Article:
Seizing an opportunity to leverage the current wave of popularity and notoriety surrounding the new digital graphic novel sensation The Many Worlds of Jonas Moore, MGM Domestic Television Distribution has acquired an option to develop the Factory Publishing property created, produced and directed by British photographer and author Howard Webster as a possible television series.
“The Many Worlds of Jonas Moore is an exciting digital graphic novel that’s creating quite a sensation abroad,” said Chris Ottinger, MGM’s Executive Vice President of Worldwide Television in announcing the company’s option of the property. “We see this as a great concept that will make an exciting series for worldwide audiences.”
The Many Worlds of Jonas Moore is a trilogy of graphic novels designed for iPod and PC download, published by Factory Publishing in association with Triumph Motorcycles. The stories combine comic book illustration, with 3D animation, live action photography, newsreel archive and an original music score, pushing the boundaries of the graphic novel genre and , say Factory, creating an entirely new form of media and fan generated content in the process.
Nominated at MIPCOM 2007’s Mobile and Internet TV Awards in the Best Short Form Mobile and Internet Drama category and an official honoree at this year’s Webby Awards, the online trilogy is set in a time where the British Empire has never ended and America is just a virtual world hosted on a vast global game network.
When Jonas Moore (portrayed online by British film and TV star Colin Salmon — Resident Evil, Die Another Day, Prime Suspect and the upcoming Punisher: War Zone, and Blood: The Last Vampire), a character personally created by the network’s founder, becomes self-aware he is tagged by the network as a virus and goes on the run.
As he moves from one artificial game world to the next, his knowledge of the games and the real-world gamers spreads like a virus to the other game characters, freaks, creatures and monsters who live as slaves within the network – precipitating a revolution and fight for freedom against the murderously addicted real-world gamers.
A photographer, publisher, director and writer, Jonas Moore creator Howard Webster, who lives in London, founded Factory in 2002, a film and entertainment industry magazine exclusively for Hollywood insiders distributed in London, New York and LA. He spent the early years of his life between Lagos and Kaduna in Nigeria and Cheshire in the north west of England. He studied biology at the University of Durham.
Worlds Apart lead singer Steve Hart wrote the score for the production and also stars in the online version.
As well as a great looking comic (download as a PDF from here), The Many Worlds of Jonas Moore web site engages fans by inviting them to become part of the journey by downloading the Jonas Moore digital elements and animating their own stories or creating comic book adventures for Jonas Moore. Garage bands and musicians all over the world are also invited to strip out the music and send in their own soundtracks. The best fan-generated comic books, animations and soundtracks are posted on the site.
One recent competition winner was Birmingham-based Mick Trimble, currently working on the on spy-thriller Septic Isle, one of many ceators who has benefitted from the StripSearch scheme (a comics talent search ) who has had work published in several small-press comics and magazines and is part of the Midlands Comics Collective. Download his winning entry as a PDF here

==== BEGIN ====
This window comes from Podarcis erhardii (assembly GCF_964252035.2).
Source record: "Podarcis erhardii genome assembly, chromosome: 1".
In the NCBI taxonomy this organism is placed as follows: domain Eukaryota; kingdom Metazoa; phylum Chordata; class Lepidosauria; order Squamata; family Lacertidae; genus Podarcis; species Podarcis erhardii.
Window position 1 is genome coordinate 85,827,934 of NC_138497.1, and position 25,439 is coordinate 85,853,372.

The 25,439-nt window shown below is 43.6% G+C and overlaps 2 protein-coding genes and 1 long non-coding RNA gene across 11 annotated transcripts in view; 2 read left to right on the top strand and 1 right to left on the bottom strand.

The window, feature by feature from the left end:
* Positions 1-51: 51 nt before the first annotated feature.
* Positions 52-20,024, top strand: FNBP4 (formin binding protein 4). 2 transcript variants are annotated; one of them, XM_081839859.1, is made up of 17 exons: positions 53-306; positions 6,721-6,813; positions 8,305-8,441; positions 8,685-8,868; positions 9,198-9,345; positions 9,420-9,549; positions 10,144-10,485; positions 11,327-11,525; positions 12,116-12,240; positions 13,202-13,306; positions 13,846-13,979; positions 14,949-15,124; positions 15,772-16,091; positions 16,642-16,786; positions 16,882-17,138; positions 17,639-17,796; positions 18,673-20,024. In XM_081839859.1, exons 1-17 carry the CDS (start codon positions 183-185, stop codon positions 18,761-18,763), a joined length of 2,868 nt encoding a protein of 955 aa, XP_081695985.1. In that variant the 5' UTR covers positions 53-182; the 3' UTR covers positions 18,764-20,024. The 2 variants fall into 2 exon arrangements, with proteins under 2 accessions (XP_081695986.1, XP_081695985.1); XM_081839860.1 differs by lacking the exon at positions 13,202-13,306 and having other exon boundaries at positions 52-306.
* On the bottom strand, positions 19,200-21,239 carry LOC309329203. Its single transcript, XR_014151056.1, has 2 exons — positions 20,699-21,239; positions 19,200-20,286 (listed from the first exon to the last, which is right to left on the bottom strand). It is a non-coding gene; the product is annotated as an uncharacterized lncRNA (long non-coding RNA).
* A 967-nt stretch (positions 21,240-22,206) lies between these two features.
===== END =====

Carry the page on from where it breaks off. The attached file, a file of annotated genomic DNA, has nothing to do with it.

The whole concept of The Worlds of Jonas Moore seems to be directed at involving as well as enthusing its potentiual audience with a great story. According to Webster, “Branded content and fan generated content is a vast, evolving beast with huge metrics emerging from the web. The business models that drove the revenue big media agencies and global advertising agencies is collapsing and the easy relationship between big media buyers and media agencies and the net and gross fees that earned them massive paydays is thankfully dying.
“It was, in my opinion, a snug cartel based upon suspect metrics that didn’t actually take into account how people actually interact with media. All it favoured was a justification of the media spend on the part of the manager who sanctioned it and the fees.
“In an effort to reinvent themselves the global media agencies are trying to claim they are now somehow experts in the field of branded content; the new content digerati.,” he continues. “They’re not. In branded content terms they’re the embarrassing father drunk at a wedding trying to look hip on the dance floor dancing to sounds of the 1980s. The global media agencies are simply trying to copy what teenagers and web-heads are already doing in their millions with content on the web and are attempting to charge brand directors huge sums of money to do it.
“The Many Worlds of Jonas Moore is a wake up call to the global community of content generators mashing up video, music and imagery,” he argues. “Jonas Moore calls for web-heads and garage content creators to take back the content on the web; send your ideas to the global brand directors – they will be better than the big media agency’s ones (ideas designed by committee and sanctioned by someone in a suit) – get the brands to give you the money to create great content. If you get them 5,000,000 hits a month for an idea they will come back for more and you will be saving them a great deal in agency fees. The average Mac has everything pre-loaded on it for you to go for it.
“Jonas Moore is also a wake up call to the global brand directors – realize that the media agencies are not experts on the web or its content. It’s time for the brands to support the global community of creatives and say goodbye to the global media agency dinosaurs and their expense accounts.”